By the end of the 2015-16 school year, there were clear indicators that Dr. Weeks was making progress. Reeve-Larham set high goals for grade-level achievement in reading and math, and many were achieved. The hardworking staff not only stayed but has flourished and is making inroads toward building strong relationships with the community they serve. Suspensions have been significantly decreased since the 2013-14 school year, and summer school enrollment was up.
“Now, there is a culture of reading here, and students know where they are going,” Reeve-Larham said. “I feel really good about how we ended the year. We know from looking at our data that our students have improved. We know this is a different place than it was two years ago.”
The school will move into the next phases of the turnaround plan in September—putting even more emphasis on improving academics. There is also excitement about a new vice principal; Ski-Yaun Ware has joined the Dr. Weeks team, coming from Frazer School.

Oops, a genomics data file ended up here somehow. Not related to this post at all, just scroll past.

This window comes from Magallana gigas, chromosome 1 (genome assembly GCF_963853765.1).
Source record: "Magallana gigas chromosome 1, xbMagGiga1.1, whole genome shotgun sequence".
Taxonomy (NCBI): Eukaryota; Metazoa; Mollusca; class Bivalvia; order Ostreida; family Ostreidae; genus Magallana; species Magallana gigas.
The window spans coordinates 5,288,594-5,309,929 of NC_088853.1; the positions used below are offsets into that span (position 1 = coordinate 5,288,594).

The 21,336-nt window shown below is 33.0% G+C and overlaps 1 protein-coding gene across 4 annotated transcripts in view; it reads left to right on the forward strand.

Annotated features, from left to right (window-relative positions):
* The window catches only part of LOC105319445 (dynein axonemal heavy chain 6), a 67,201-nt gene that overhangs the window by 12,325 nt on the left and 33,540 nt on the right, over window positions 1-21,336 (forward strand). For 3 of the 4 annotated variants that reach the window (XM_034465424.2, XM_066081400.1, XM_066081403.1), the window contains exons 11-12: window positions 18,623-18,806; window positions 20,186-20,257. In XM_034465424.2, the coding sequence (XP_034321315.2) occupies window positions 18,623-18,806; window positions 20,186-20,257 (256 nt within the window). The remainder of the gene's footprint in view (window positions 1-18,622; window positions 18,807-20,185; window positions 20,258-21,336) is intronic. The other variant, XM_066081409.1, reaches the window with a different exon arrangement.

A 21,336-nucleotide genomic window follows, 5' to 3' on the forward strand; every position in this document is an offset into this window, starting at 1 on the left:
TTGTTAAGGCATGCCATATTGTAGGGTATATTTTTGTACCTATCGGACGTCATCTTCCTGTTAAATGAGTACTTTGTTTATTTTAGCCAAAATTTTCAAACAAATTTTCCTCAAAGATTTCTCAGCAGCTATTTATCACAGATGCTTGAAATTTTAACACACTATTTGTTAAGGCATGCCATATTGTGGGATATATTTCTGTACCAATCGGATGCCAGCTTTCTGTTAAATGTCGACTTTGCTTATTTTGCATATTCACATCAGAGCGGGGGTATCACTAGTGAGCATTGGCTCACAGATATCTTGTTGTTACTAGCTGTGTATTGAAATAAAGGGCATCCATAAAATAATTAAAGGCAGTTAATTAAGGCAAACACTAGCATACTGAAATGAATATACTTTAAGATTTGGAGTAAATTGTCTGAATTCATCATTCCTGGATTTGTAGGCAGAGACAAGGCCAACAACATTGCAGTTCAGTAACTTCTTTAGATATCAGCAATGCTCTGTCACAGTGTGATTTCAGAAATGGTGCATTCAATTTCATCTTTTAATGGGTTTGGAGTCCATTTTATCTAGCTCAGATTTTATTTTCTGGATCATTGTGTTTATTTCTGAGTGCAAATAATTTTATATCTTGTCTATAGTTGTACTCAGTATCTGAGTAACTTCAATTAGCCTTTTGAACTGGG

Reeve-Larham is optimistic about the possibilities, but she and her staff are also more acutely aware of the many factors that contribute to—or undermine—student success. No assessment can account for basic needs that cannot be met at school. So in whatever ways they can, they attempt to address those.
“There are just a lot of stressors on these families,” Reeve-Larham said, describing parents who juggle multiple jobs, new immigrants who struggle to learn the language and culture, and families dealing with serious health issues exacerbated by poverty. “You have to meet families where they are. The hardest thing about this job is knowing that people are struggling, but not having the answers. You don’t want to say to a family, ‘We can’t help you.’”
So, the effort to strengthen the school’s commitment to the surrounding community will be even stronger this year. The school is looking to partner with mental health, eye and dental care providers in order to expand services to its families.
With Dr. Weeks taking these larger steps toward becoming a community hub—officially or unofficially—Reeve-Larham’s to-do list keeps growing.